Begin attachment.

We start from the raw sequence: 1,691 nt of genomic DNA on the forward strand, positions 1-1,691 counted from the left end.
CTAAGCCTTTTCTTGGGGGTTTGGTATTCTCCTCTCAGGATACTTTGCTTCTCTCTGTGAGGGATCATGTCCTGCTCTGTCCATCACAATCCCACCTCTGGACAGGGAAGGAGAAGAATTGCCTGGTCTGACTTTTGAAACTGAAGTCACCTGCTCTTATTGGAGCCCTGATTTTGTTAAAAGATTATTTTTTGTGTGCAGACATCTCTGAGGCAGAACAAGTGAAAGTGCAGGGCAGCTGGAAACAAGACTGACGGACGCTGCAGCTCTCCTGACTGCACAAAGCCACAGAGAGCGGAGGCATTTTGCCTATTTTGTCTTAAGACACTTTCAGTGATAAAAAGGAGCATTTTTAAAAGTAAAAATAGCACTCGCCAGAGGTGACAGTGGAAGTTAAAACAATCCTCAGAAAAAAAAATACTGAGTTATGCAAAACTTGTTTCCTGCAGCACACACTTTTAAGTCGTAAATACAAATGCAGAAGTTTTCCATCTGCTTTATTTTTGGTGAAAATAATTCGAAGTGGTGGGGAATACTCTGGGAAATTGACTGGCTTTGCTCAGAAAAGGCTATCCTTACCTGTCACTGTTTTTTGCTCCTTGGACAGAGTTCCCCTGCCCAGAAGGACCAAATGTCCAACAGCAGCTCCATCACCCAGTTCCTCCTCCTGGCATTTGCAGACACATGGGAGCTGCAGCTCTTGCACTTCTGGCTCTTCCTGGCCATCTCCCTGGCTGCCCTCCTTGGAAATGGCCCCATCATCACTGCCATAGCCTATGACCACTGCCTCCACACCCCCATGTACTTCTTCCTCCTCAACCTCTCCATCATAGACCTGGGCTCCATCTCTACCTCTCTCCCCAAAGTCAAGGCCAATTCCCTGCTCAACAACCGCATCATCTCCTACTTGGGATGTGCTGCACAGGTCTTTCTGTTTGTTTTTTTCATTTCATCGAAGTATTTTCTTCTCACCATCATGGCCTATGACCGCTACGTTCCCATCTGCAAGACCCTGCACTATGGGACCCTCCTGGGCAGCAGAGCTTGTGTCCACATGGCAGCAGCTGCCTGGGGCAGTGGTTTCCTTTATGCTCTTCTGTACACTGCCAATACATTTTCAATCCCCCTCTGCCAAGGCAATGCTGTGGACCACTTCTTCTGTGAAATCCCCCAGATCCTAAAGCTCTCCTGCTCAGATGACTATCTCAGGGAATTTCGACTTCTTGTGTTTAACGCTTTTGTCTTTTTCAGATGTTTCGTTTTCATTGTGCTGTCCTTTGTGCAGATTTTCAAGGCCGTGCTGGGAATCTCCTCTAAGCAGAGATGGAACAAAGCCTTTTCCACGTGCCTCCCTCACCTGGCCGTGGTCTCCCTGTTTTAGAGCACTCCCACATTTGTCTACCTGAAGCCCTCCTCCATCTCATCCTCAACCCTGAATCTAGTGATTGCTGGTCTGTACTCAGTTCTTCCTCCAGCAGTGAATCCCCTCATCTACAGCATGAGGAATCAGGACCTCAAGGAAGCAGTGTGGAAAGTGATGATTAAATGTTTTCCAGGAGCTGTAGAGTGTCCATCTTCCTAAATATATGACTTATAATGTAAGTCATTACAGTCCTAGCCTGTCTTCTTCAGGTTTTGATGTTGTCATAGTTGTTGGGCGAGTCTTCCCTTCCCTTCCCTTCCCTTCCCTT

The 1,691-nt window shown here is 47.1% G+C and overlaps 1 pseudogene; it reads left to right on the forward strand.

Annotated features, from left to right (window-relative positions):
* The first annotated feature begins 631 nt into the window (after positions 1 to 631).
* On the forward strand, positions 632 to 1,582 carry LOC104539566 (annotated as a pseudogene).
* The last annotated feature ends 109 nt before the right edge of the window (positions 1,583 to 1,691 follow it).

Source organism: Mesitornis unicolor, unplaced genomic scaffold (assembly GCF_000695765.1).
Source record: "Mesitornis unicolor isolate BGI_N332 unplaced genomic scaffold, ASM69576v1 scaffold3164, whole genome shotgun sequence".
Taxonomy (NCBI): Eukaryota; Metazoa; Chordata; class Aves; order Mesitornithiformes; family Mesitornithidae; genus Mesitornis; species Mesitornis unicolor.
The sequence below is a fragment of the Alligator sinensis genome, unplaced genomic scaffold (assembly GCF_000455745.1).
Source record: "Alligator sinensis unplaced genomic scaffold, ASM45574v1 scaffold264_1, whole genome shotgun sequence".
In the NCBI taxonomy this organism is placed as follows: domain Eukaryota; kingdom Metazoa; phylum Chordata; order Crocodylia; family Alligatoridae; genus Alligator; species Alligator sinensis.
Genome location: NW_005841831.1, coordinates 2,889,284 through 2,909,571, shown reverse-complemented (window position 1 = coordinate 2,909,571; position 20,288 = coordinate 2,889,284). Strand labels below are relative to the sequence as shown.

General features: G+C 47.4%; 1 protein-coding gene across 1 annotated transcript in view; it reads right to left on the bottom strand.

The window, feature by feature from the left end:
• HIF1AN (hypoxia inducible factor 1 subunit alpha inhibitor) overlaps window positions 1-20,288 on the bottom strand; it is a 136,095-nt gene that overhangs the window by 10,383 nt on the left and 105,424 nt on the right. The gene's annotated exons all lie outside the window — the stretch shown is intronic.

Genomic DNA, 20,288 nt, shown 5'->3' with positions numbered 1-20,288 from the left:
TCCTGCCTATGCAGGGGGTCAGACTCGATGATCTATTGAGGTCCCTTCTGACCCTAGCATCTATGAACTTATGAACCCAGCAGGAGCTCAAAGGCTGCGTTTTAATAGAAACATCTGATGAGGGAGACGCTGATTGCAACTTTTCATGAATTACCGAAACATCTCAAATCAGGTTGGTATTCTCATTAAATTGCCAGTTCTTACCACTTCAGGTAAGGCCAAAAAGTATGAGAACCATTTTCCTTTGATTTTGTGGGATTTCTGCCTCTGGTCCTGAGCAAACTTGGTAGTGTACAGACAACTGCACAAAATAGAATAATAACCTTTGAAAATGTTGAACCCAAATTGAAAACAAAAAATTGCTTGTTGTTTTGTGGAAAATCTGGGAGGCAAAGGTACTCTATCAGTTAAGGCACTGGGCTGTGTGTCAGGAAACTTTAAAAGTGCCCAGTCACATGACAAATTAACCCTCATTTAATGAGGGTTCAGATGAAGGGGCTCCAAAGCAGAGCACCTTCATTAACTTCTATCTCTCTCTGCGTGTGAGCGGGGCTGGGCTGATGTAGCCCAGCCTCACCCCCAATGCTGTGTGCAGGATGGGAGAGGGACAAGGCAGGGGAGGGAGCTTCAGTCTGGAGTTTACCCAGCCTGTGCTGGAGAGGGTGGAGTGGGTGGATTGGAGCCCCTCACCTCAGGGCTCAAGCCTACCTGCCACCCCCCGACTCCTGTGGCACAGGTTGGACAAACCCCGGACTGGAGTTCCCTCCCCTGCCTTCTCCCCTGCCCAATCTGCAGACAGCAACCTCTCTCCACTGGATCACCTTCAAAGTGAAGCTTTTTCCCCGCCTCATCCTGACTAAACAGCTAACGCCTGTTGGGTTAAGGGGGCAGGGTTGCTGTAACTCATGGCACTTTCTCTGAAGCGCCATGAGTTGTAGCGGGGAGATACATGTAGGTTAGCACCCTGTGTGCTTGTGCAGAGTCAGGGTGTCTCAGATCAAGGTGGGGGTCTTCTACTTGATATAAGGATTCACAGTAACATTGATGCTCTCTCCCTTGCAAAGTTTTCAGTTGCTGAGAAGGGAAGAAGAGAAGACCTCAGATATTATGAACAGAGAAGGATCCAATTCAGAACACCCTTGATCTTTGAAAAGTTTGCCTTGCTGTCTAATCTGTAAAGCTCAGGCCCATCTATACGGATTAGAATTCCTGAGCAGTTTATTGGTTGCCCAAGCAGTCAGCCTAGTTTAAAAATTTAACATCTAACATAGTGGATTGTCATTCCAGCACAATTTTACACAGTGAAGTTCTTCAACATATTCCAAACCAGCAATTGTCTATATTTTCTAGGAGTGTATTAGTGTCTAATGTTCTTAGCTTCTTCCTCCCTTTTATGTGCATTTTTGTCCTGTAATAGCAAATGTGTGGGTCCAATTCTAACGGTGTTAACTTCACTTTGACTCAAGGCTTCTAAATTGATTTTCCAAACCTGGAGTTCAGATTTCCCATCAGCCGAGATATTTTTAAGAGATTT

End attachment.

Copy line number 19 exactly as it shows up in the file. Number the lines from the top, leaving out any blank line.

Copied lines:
TCCTGCCTATGCAGGGGGTCAGACTCGATGATCTATTGAGGTCCCTTCTGACCCTAGCATCTATGAACTTATGAACCCAGCAGGAGCTCAAAGGCTGCGTTTTAATAGAAACATCTGATGAGGGAGACGCTGATTGCAACTTTTCATGAATTACCGAAACATCTCAAATCAGGTTGGTATTCTCATTAAATTGCCAGTTCTTACCACTTCAGGTAAGGCCAAAAAGTATGAGAACCATTTTCCTTTGATTTTGTGGGATTTCTGCCTCTGGTCCTGAGCAAACTTGGTAGTGTACAGACAACTGCACAAAATAGAATAATAACCTTTGAAAATGTTGAACCCAAATTGAAAACAAAAAATTGCTTGTTGTTTTGTGGAAAATCTGGGAGGCAAAGGTACTCTATCAGTTAAGGCACTGGGCTGTGTGTCAGGAAACTTTAAAAGTGCCCAGTCACATGACAAATTAACCCTCATTTAATGAGGGTTCAGATGAAGGGGCTCCAAAGCAGAGCACCTTCATTAACTTCTATCTCTCTCTGCGTGTGAGCGGGGCTGGGCTGATGTAGCCCAGCCTCACCCCCAATGCTGTGTGCAGGATGGGAGAGGGACAAGGCAGGGGAGGGAGCTTCAGTCTGGAGTTTACCCAGCCTGTGCTGGAGAGGGTGGAGTGGGTGGATTGGAGCCCCTCACCTCAGGGCTCAAGCCTACCTGCCACCCCCCGACTCCTGTGGCACAGGTTGGACAAACCCCGGACTGGAGTTCCCTCCCCTGCCTTCTCCCCTGCCCAATCTGCAGACAGCAACCTCTCTCCACTGGATCACCTTCAAAGTGAAGCTTTTTCCCCGCCTCATCCTGACTAAACAGCTAACGCCTGTTGGGTTAAGGGGGCAGGGTTGCTGTAACTCATGGCACTTTCTCTGAAGCGCCATGAGTTGTAGCGGGGAGATACATGTAGGTTAGCACCCTGTGTGCTTGTGCAGAGTCAGGGTGTCTCAGATCAAGGTGGGGGTCTTCTACTTGATATAAGGATTCACAGTAACATTGATGCTCTCTCCCTTGCAAAGTTTTCAGTTGCTGAGAAGGGAAGAAGAGAAGACCTCAGATATTATGAACAGAGAAGGATCCAATTCAGAACACCCTTGATCTTTGAAAAGTTTGCCTTGCTGTCTAATCTGTAAAGCTCAGGCCCATCTATACGGATTAGAATTCCTGAGCAGTTTATTGGTTGCCCAAGCAGTCAGCCTAGTTTAAAAATTTAACATCTAACATAGTGGATTGTCATTCCAGCACAATTTTACACAGTGAAGTTCTTCAACATATTCCAAACCAGCAATTGTCTATATTTTCTAGGAGTGTATTAGTGTCTAATGTTCTTAGCTTCTTCCTCCCTTTTATGTGCATTTTTGTCCTGTAATAGCAAATGTGTGGGTCCAATTCTAACGGTGTTAACTTCACTTTGACTCAAGGCTTCTAAATTGATTTTCCAAACCTGGAGTTCAGATTTCCCATCAGCCGAGATATTTTTAAGAGATTT